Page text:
Sweden's new ban on travel from Norway came into effect on Monday – for the first time since World War Two.
Swedish citizens, people who live or work in Sweden, are transporting goods, or have urgent family reasons are still allowed to enter Sweden.
Police officer Andreas Berggren on the Sweden-Norway border. Photo: Tommy Pedersen/TT
The border between Sweden and Norway is more than 1,600 kilometres, and police won't be able to monitor all entry points, but they will be patrolling the border.
The Charlottenberg Shopping Centre in Sweden, one of the businesses that rely on cross-border shoppers. Photo: Tommy Pedersen/TT
(article continues below)
See also on The Local:
Police are also stationed at major border points, and have called in staff from other parts of the region.
“We are checking all vehicles and all individuals who are to cross the border. But only a few have had to turn around, after we've denied them entry. Most people seem to be aware of this,” local police chief Jonas Wendel told newswire TT.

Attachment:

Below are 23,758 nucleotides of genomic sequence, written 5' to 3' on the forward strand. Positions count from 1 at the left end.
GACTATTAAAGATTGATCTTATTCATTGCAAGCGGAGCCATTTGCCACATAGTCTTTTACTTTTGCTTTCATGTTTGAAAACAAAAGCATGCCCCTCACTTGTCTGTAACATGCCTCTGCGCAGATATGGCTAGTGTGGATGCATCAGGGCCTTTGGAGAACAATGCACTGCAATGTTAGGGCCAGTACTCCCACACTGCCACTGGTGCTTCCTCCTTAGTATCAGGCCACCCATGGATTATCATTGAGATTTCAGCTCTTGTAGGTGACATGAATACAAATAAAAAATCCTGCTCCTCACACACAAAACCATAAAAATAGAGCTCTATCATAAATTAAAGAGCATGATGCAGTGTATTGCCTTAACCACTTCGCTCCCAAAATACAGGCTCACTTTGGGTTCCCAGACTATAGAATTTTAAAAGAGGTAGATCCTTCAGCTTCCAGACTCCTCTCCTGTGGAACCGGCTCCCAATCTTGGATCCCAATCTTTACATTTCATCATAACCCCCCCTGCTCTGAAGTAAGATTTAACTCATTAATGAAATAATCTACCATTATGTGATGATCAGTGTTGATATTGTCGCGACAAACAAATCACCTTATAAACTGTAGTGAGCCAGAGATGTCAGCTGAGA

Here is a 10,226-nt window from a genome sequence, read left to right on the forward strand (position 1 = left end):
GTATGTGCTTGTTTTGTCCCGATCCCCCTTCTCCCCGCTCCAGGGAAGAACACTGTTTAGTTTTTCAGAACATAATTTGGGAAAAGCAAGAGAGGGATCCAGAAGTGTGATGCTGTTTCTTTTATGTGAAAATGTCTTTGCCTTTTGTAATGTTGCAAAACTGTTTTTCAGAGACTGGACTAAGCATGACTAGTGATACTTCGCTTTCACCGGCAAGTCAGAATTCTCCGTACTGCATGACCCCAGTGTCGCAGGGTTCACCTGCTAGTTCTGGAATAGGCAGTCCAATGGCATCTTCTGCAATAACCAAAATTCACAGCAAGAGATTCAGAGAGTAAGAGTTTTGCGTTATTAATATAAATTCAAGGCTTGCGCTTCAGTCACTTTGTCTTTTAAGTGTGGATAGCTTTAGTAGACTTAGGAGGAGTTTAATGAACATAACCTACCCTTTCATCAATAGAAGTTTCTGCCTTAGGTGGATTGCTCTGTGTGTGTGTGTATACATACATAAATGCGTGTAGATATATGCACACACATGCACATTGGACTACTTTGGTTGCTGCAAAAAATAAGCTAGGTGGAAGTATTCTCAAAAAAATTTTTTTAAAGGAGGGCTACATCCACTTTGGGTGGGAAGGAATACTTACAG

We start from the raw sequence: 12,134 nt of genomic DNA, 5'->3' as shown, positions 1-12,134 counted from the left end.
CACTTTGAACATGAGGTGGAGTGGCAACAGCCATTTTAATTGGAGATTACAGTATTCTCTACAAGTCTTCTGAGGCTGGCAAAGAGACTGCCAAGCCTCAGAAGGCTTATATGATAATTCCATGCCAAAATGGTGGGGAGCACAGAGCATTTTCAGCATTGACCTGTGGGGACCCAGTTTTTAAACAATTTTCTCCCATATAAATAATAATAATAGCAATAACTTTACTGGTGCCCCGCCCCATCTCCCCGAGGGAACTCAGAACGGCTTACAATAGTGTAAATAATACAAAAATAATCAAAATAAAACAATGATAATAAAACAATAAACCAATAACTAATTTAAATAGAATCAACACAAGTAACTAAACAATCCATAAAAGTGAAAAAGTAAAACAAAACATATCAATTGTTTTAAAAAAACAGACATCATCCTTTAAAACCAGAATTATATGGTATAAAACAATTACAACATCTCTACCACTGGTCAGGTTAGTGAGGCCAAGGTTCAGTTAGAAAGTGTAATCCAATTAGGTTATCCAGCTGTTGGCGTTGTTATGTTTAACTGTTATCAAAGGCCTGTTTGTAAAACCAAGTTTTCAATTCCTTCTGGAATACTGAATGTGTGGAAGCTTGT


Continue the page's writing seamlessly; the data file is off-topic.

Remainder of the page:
The ban comes after Norway reported an outbreak of the more contagious coronavirus variant B117, which was first discovered in the UK. A total of 55 such cases have been confirmed in Sweden, which is expanding its sequencing work in order to detect more.
Another closed border crossing between Sweden and Norway. Photo: Pontus Lundahl/TT
The entry ban is currently in force until February 14th, and also applies to travellers from the United Kingdom and Denmark. Read more about Sweden's travel restrictions here.
Border closures between Norway and Sweden are not a new phenomenon during the pandemic. Norway has on several occasions imposed travel restrictions and quarantine rules on people travelling from Sweden. Read more about Norway's latest travel restrictions here.